Our investigation found that transmission of sylvatic typhus to humans occurred during 3 consecutive winters at the camp. All 4 cases among counselors were epidemiologically linked to cabin A. All had slept in a specific bunk, bunk B, next to a wall that had evidence of flying squirrel infestation. Other counselors sleeping in the same cabin but without direct exposure to bunk B had no evidence of infection. The finding that 10 (71%) of 14 flying squirrels collected at multiple sites showed evidence of R. prowazekii infection indicates that the pathogen is well established among these squirrels.
Although inhalation and transdermal or mucous membrane exposure to infected louse feces are well-established routes of transmission during epidemics of louse-borne typhus, the mechanism by which R. prowazekii
is transmitted from flying squirrels to humans is not well understood. The lack of detectable antibodies to R. prowazekii
in household members of documented sylvatic typhus case-patients (6
) has been used to support the hypothesis that risk for sylvatic typhus in the absence of direct exposure to flying squirrels and their nests is low (9
) and thus may explain why human disease has been reported only sporadically. The cluster of cases described here suggests that where repeated and prolonged close exposure to flying squirrels and their nests occurs, potential for transmission can be high. Only 1 case-patient described here reported direct contact with flying squirrels; however, all case-patients slept for many nights next to a wall that was continuously inhabited by flying squirrels. Nesting material, dander, arthropod feces, or ectoparasites may have been introduced to the living area of the cabin through the many openings in this cabin wall and provided a source of infection for those sleeping in the bunk adjacent to the wall but not elsewhere in the cabin. Because cabins at this camp were occupied continuously during the fall and winter months by the same group of counselors, epidemiologic linking of several infections occurring at different times during consecutive winters was possible. No identified cases occurred during the summer when staff and students lived outdoors in tents, further suggesting that exposure was highly focal to cabin A.
During spring of 2006, cabin A was vacated by staff and students for remediation. External openings were closed by using wire hardware cloth to exclude squirrel entry. The inside wall boards of the cabin were removed, insulation was replaced, and new wall boards were installed. The entire cabin was professionally treated to eliminate ectoparasites. Staff and students were educated about sylvatic typhus and the need to avoid contact with flying squirrels and their nests. Since then, no additional cases of sylvatic typhus have been identified.
In contrast to classic epidemic typhus, which typically causes severe disease and mortality rates up to 4% despite antimicrobial drug therapy, fatal cases of typhus associated with flying squirrels have not been reported (15
). Although flying squirrel isolates of R. prowazekii
are reported to have biological, biochemical, and molecular properties similar to those of other typhus isolates (16
), most cases of sylvatic typhus in the United States are apparently less severe than classic louse-borne epidemic typhus. All 4 patients with confirmed cases reported here had fever, headache, and malaise typical of sylvatic typhus; however, only 2 (case-patients 1 and 2) were hospitalized. None of the case-patients reported having had a rash with their illness. Rash has been reported for only half of patients with flying squirrel–associated typhus (10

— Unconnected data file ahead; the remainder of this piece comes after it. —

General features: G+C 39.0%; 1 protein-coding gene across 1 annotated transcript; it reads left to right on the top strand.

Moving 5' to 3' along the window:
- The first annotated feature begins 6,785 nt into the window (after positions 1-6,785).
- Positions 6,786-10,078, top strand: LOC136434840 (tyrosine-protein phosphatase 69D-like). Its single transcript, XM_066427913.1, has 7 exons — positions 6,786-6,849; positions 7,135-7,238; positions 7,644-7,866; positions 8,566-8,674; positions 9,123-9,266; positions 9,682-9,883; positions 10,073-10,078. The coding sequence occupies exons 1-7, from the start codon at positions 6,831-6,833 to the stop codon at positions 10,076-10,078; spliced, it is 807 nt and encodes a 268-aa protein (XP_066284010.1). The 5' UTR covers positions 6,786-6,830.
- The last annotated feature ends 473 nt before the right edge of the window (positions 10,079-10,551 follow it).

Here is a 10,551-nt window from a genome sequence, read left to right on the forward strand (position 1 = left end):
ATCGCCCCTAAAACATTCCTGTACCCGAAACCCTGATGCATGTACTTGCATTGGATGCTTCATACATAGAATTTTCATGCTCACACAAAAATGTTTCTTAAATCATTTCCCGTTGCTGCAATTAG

) and cannot be considered a reliable sign of the disease. Milder disease associated with sylvatic typhus may result from better nutritional and overall health status of most persons in the United States compared with those in populations affected by louse-borne epidemic typhus during war or other catastrophe. Because sylvatic typhus was not initially considered for any case-patients reported here, despite their occupational history, diagnosis and treatment were delayed. Given the nonspecific signs and symptoms associated with sylvatic typhus, the disease is likely underdiagnosed.
Clinicians should consider sylvatic typhus when evaluating a patient with compatible signs and symptoms and should inquire about potential exposures to flying squirrels. Clinicians who suspect sylvatic typhus on the basis of clinical presentation and history of potential exposure should empirically treat with doxycycline and not withhold treatment pending laboratory confirmation by serologic testing. Submission of blood or skin punch biopsy samples (when rash is present) for PCR analysis may provide options for earlier diagnosis, but these assays are not widely available. Serologic confirmation of infection is based on 4-fold IgG titer increases between acute and convalescent samples; both IgM and IgG can persist for years after infection with R. prowazekii.
Because southern flying squirrels are distributed throughout the eastern United States, other woodland settings frequented by humans during winter may present a similar risk for sylvatic typhus. Parks and campgrounds that maintain rental cabins should be aware of risks associated with flying squirrels and take steps to exclude these animals from structures occupied by humans by sealing openings at attic vents and around roof joists with heavy-gauge screen or similar products. In addition, use of repellents may keep arthropods from biting humans, and premise sprays may be useful for reducing arthropods in building structures. Squirrel removal without concomitant arthropod control is not recommended because the presence of potentially infected external parasites may increase the risk for disease transmission to humans.